And I can imagine some reservations to me posting only mocks. That’s fine. I think it encapsulates how Jay was viewed at the time leading up to the draft.

But how about some post-draft analysis?

Eric Longenhagen — a terrific prospect analyst who I worked with at Fangraphs — wrote the following at ESPN the night of the 2015 draft:

So you can look at this two ways — both with how Longenhagen writes the pick up and how Law had him as his No. 9 player in the pool. The link to Law’s top-100 list no longer is active, but here’s who his top 10 were:

  1. Brendan Rodgers
  2. Kevin Newman
  3. Dansby Swanson
  4. Alex Bregman
  5. Dillon Tate
  6. Kolby Allard
  7. Ian Happ
  8. Kyle Tucker
  9. Tyler Jay
  10. Trenton Clark (now Grisham)

Ultimately, it’s pretty obvious that it takes some bogus revisionist history to suggest that the Jay selection was “widely panned” at the time. It didn’t work out. Lots of top-10 picks don’t.

Now the hope is that there isn’t an article like this about Nick Gordon a year down the road.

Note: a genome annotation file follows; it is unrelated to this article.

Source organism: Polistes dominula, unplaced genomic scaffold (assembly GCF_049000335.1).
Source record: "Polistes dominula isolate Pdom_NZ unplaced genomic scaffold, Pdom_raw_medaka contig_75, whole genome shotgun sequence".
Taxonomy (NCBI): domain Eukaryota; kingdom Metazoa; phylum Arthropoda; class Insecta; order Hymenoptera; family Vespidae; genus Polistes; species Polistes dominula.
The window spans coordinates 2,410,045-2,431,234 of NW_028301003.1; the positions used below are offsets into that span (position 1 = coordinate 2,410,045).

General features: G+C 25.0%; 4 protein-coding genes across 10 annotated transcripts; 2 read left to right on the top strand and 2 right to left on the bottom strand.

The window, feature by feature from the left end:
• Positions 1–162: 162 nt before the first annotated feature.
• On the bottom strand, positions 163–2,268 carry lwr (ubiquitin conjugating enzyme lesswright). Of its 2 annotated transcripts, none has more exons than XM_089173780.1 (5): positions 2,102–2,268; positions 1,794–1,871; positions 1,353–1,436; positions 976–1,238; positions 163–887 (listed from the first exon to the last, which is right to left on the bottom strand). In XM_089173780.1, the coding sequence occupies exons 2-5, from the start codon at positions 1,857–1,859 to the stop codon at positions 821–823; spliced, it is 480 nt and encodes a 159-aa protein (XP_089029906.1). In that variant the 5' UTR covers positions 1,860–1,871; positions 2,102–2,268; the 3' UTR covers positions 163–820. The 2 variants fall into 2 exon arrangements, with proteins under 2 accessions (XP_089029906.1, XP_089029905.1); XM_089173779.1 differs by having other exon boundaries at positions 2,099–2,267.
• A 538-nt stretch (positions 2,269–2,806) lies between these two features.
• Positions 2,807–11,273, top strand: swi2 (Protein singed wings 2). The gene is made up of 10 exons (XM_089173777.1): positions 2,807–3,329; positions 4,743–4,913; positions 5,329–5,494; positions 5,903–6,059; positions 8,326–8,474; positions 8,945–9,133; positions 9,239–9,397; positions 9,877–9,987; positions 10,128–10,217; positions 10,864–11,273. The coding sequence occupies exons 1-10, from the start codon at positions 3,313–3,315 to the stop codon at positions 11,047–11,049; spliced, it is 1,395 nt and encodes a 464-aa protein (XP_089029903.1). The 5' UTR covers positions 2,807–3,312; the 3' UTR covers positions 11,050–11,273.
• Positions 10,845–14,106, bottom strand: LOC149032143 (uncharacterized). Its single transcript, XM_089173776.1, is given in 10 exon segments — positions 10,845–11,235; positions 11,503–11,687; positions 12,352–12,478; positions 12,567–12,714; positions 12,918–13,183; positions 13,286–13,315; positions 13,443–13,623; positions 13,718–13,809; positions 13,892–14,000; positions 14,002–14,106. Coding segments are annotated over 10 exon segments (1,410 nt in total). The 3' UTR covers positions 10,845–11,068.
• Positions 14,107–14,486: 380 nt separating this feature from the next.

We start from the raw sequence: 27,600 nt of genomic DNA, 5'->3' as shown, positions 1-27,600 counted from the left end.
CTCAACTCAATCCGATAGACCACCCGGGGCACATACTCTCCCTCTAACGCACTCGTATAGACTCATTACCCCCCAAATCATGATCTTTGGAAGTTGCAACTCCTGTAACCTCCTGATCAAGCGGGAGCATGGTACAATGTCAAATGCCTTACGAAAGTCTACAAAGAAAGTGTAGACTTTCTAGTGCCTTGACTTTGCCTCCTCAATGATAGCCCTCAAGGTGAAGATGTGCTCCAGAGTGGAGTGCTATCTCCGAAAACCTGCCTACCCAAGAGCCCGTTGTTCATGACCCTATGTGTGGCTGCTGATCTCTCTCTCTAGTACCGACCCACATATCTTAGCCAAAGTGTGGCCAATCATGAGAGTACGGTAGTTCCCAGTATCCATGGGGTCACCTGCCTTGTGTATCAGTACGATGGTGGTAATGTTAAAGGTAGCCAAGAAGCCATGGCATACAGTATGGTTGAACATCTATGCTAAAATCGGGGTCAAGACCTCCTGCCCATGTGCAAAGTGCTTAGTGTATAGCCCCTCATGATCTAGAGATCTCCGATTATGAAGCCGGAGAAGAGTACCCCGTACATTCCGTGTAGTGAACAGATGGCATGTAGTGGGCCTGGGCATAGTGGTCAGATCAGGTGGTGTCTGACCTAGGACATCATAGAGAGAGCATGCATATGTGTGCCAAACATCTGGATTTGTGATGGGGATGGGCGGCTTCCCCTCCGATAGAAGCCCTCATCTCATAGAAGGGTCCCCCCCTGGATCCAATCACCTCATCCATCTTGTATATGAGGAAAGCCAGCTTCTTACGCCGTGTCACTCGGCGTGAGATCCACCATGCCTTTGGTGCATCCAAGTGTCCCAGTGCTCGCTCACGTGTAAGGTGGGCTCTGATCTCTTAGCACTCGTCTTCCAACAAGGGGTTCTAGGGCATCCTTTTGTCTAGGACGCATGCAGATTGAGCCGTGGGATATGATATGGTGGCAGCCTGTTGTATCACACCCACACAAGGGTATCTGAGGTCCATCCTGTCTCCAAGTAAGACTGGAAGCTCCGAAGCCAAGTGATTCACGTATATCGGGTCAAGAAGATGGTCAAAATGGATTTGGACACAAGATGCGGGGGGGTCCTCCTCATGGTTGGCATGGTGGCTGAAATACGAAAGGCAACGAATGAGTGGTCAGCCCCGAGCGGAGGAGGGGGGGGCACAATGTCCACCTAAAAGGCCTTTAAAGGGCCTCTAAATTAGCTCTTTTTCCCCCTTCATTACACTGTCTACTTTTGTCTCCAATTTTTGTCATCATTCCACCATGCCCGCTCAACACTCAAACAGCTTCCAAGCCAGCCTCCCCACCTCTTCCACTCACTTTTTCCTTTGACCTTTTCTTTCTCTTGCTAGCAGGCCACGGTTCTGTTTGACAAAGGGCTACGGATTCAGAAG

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Dad….Can I have Fruit Snacks?

Monday was my first day as a stay-at-home dad. It’s temporary — what isn’t — but as I wrote Sunday night, it’s an experience I’m really trying to soak in with the likelihood that it’ll only last a month or so with the potential for sports to return in July.

My wife and I are the parents of an intelligent, caring and loquacious three-year-old who keeps us on our toes constantly with the things she says. When she was maybe 18 months old, she told her mom if she kept behaving a certain way, there was “going to be consequences.”

Four syllables at 18 months? Not bad.

So when she was sitting on my office chair after her nap on Monday, she had a thoughtful look and asked me a question I wasn’t entirely blindsided by.

We had talked earlier in the day on the swings about how when I was young, I was in a bad accident and how uncle Cody and I had gotten hurt really bad and how our step-daddy went to live with Jesus.

Like all three-year-olds, she had a million follow-ups but seemed to understand.

Flash forward to about three hours later.

“Dad, why I haven’t I met your daddy?” I felt a small lump in my throat sort of like the one from earlier, and I assured her that she’d met my father but to remember that my stepdad had, again, gone to live with Jesus.

She frowned. “That makes me sad.”

“Me too, sweetie.”

“And dad?”

I prepared for a question I wasn’t sure how to answer, whatever it was. She was really pulling at my heartstrings.


“Can I have some fruit snacks?”

Three-year-olds, people. They don’t give you a manual for three-year-olds.